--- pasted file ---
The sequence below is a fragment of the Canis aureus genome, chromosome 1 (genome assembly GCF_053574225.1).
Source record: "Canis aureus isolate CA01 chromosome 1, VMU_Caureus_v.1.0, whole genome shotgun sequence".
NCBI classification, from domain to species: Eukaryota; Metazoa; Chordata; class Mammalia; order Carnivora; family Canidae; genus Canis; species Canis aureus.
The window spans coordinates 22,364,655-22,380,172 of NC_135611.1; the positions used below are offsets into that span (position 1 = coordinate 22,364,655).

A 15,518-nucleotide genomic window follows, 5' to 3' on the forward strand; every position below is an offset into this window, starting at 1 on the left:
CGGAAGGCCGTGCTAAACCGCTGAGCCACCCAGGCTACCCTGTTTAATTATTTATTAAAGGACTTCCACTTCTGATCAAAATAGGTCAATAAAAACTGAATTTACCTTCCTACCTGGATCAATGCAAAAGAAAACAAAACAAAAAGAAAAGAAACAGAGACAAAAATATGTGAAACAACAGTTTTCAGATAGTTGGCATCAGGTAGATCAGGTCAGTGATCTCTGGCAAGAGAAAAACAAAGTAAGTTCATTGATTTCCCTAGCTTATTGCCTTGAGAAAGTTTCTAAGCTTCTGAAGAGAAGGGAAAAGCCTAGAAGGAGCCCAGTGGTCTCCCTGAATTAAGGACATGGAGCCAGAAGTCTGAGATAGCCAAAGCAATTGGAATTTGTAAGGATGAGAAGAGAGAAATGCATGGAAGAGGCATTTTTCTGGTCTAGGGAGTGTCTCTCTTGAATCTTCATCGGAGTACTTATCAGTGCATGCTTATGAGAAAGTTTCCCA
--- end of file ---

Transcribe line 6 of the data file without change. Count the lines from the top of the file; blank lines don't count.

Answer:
CGGAAGGCCGTGCTAAACCGCTGAGCCACCCAGGCTACCCTGTTTAATTATTTATTAAAGGACTTCCACTTCTGATCAAAATAGGTCAATAAAAACTGAATTTACCTTCCTACCTGGATCAATGCAAAAGAAAACAAAACAAAAAGAAAAGAAACAGAGACAAAAATATGTGAAACAACAGTTTTCAGATAGTTGGCATCAGGTAGATCAGGTCAGTGATCTCTGGCAAGAGAAAAACAAAGTAAGTTCATTGATTTCCCTAGCTTATTGCCTTGAGAAAGTTTCTAAGCTTCTGAAGAGAAGGGAAAAGCCTAGAAGGAGCCCAGTGGTCTCCCTGAATTAAGGACATGGAGCCAGAAGTCTGAGATAGCCAAAGCAATTGGAATTTGTAAGGATGAGAAGAGAGAAATGCATGGAAGAGGCATTTTTCTGGTCTAGGGAGTGTCTCTCTTGAATCTTCATCGGAGTACTTATCAGTGCATGCTTATGAGAAAGTTTCCCA